d in a wreath, the upper portion detached, composed of branches of the oak and olive, indicative of strength and peace, and the lower of the products of the country--Indian corn, sugar, cotton, tobacco, and wheat.
On the obverse is the city of Vicksburg, at the left, and a mountain region, indicating Chattanooga, on the right.
Over these, and embracing them and the space between, is a rainbow, on which sits the figure of a beautiful young girl, in a loose, white
Torpedo net. dress — the impdary force, when, in truth, it was an equal, if not the chief power in gaining a victory.
Without it, what might have been the result of military operations at Forts Henry and Donelson, Shiloh and all along the Mississippi River, especially at Vicksburg, Port.
Hudson, and New Orleans; what at Mobile, Pensacola, Key West, along the Florida sea-board, the sea-coast Islands, Charleston, and the borders of North Carolina, and even in holding Fortress Monroe and Norfolk?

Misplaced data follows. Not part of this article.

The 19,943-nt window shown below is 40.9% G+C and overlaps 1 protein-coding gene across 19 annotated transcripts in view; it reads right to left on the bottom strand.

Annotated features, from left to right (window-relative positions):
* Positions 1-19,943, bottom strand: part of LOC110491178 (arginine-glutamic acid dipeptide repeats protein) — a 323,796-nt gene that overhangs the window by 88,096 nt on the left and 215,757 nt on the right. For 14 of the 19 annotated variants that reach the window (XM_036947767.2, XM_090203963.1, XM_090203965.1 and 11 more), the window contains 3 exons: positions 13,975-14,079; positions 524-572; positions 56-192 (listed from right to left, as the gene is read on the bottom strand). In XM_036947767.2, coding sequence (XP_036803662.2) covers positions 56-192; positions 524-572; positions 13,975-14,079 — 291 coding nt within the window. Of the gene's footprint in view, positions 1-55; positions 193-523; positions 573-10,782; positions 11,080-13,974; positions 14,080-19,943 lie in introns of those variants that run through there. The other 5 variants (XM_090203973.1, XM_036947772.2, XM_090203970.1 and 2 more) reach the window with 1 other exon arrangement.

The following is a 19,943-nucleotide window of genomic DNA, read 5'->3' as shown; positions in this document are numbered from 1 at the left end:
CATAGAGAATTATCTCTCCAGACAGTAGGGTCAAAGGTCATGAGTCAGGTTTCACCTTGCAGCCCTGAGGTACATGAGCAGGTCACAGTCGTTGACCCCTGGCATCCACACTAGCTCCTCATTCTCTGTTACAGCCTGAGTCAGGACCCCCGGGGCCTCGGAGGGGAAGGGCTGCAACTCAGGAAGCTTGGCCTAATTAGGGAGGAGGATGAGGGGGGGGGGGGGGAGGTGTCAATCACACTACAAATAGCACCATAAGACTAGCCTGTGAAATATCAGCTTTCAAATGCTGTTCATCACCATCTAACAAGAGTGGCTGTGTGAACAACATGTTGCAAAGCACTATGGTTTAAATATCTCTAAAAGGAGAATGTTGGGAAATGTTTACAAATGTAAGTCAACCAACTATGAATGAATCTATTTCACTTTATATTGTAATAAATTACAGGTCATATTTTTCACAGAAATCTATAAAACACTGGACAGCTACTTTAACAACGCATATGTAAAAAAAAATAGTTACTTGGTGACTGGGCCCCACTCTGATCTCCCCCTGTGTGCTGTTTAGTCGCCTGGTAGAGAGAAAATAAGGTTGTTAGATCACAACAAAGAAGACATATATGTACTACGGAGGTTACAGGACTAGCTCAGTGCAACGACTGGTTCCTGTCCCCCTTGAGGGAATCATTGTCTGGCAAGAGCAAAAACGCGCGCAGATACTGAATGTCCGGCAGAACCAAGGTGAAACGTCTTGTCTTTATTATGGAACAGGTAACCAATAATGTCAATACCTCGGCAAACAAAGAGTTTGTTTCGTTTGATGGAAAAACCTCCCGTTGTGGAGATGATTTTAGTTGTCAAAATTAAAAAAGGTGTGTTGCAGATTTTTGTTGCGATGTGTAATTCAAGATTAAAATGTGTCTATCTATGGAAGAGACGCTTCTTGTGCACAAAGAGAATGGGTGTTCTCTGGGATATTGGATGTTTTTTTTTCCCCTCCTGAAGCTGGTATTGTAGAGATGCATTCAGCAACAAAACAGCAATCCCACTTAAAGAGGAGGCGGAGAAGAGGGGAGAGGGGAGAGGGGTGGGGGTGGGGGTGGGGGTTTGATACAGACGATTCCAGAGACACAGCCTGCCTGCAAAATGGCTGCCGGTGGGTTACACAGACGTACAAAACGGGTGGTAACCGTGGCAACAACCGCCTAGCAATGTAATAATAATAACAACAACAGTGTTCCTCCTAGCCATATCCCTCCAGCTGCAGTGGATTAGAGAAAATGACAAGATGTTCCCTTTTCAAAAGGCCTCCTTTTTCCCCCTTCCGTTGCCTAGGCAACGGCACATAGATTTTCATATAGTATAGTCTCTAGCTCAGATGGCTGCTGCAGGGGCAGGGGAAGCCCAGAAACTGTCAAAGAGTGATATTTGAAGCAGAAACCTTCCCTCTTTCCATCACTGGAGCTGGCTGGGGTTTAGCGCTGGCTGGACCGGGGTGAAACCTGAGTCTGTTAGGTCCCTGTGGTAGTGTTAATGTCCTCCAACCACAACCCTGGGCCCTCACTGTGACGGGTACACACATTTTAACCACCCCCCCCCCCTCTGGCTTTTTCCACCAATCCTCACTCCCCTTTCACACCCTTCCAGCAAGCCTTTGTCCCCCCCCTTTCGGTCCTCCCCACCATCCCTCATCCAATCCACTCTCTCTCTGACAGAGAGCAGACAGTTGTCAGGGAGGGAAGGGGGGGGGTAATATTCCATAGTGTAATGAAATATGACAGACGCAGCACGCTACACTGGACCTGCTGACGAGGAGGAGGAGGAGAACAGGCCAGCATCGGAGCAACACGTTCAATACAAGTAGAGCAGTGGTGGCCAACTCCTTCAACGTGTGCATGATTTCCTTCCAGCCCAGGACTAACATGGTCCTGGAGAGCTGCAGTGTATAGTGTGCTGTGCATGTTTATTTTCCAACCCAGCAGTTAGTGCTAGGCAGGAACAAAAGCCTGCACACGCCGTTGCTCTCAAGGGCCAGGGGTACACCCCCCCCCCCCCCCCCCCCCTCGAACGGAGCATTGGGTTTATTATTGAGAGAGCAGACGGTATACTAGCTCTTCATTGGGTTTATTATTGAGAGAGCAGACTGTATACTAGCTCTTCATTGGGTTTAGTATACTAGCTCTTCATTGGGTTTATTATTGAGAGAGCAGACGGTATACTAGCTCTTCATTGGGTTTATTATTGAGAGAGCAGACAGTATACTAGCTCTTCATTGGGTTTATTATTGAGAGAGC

The energy displayed by
e observed that in enforcing the draft, those thus chosen for service were allowed to pay a commutation fee. The Provost-Marshal gives the following table of the amounts paid in this way, by the people of the several States:--
Maine $610,200 Connecticut $457,200 Maryland $1,131,900 Indiana $235,500
New Hampshire 286,500 New York 5,485,799 Dis't of Columbia 96,900 Michigan 614,700
Vermont 593,400 New Jersey 1,265,700 Kentucky 997,530 Wisconsin 1,533,600
Massachusetts 1,610,400 Pennsylvania 8,634,300 Ohio 1,978,887 Iowa 22,500
Rhode Island 141,300 Delaware 446,100 Illinois 15,900 Minnesota 316,800
This sum was collected by the Provost-Marshal's Bureau, at an expense of less than seven-tenths of one per cent., and without the loss of a dollar through neglect, accident, fraud, or otherwise.
The whole number of negro troops recruited and enlisted during the war, was 186,017. Of these, about 1,490,000 were in act